I need to warn you right from the start. If you think that the ‘immutability’ of a blockchain is its most useful and precious feature, think again. What you may own today, in either Bitcoin, Ether or XRP cryptocurrency (or any ‘ERC20 token’, for that matter)
may become useless, once quantum computing emerges as a threat to today’s public key cryptography (PKI), which is based either on RSA or Elliptic Curve Cryptography (ECC). And all that may happen, because of blockchain’s immutability, that we all so happily admire
today. Let me explain how and why.
Blockchains rely on PKI, mainly ECC flavor, which is the integral part of their DNA. That’s how you (or wallet application you use) digitally sign(s) the blockchain transactions, when paying someone (via value transfer), and that’s how that ‘payee’ proves
that they are indeed the entity who should really receive and own the ‘crypto value’.
Blockchains are intentionally made to be practically immutable, i.e. nobody (in theory, at least) can modify the blockchain’s ‘distributed ledger’ of all committed blocks. That has been one of the most lauded features of almost every blockchain. Basically,
immutability is one of the preconditions for being able to dtect and prevent ‘double spending’. Unless everyone trusts the ledger’s content to be immutable, prevention of double spending would be at least highly questionable or virtually impossible.
In most popular blockchain implementations, like Bitcoin or Ethereum, immutability is achieved via ‘proof of work’ mechanism, which is the integral and mandatory component of their consensus reaching algorithms. Proof of work is a computationally intense,
very energy inefficient and extra slow brute force method. But you see, that’s exactly why it was chosen in the first place. If it is extra difficult to become the fastest ‘miner’, which wins the ‘proof of work’ race, for a single block to be accepted (via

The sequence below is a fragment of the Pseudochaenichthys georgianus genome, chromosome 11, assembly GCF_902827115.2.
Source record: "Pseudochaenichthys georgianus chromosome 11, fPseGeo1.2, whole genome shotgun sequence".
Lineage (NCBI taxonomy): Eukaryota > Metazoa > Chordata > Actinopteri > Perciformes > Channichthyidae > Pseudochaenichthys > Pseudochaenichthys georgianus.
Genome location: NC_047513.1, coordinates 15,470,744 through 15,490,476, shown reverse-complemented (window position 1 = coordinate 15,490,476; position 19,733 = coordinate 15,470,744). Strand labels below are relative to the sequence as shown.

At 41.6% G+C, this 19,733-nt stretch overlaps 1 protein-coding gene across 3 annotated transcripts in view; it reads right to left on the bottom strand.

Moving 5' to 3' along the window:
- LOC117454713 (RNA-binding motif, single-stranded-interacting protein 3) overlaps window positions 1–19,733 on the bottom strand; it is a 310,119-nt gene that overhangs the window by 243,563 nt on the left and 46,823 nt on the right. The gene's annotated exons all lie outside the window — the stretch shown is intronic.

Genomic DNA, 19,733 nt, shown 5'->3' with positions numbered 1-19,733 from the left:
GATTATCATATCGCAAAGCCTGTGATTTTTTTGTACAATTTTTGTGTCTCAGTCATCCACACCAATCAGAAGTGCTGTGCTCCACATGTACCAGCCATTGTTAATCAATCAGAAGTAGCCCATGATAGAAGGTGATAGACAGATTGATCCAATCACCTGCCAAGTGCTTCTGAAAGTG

consensus) into the ledger, can you imagine how expensive it would be for a potential fraudster to modify the content of the existing blockchain’s block(s) and recalculate hashes of all impacted blocks in the same ledger? Other ‘proof of …’ methods exist,
like ‘proof of stake’ and ‘proof of authority’, which may be more energy efficient, but all of them basically, one way or another, aim to make blockchain’s content virtually impossible to be modified, once blocks are committed and accepted into the ledger.
That’s a very good thing indeed, for dealing with ‘double spending’, but it can become very problematic, if we need to replace the cryptographic algorithm, that was originally used to digitally sign all of the existing blockchain transactions, which are
packed into the existing blocks in the current ledger. And that’s exactly what would have to happen, when mainstream quantum computing becomes feasible. Why, you may be asking? Simply because with a quantum computer, fraudster could reverse engineer the ECC
private key from the corresponding ECC public key, exponentially faster than with classic computer. Using quantum computer, with today’s key sizes, the reverse engineering becomes possible in matter of hours, instead of billions of years when using classic
computers. Since the blocks in the blockchain are full of ECC public keys of ‘payers’, who digitally signed the transactions paying to ‘payees’, this is going to become a significant problem, in the next 5 to 10 years.
Researchers are actively working on inventing and proving quantum-safe PKI, which could be resistant to quantum attacks. There is even talk about possible emergence of quantum computing based blockchains. That is all great and exciting, but the main question
still remains: what is going to happen with all of the ‘unspent transaction outputs’ of Bitcoins, Ethers, XRPs, ERC20 tokens, etc. that are already immutably captured inside public mainstream blockchain blocks – when quantum computing becomes mainstream? Could
those crypto assets be ‘stolen away’ by thieves from their righteous owners, if fraudsters have access to quantum computers and could easily reverse engineer the ECC private keys from the ECC public keys freely and readily available inside each of the blockchain
blocks? Unfortunately the answer to the last question is YES, EASILY.
Think hard about this, before you rush to buy and become ‘owner’ of any of those crypto assets.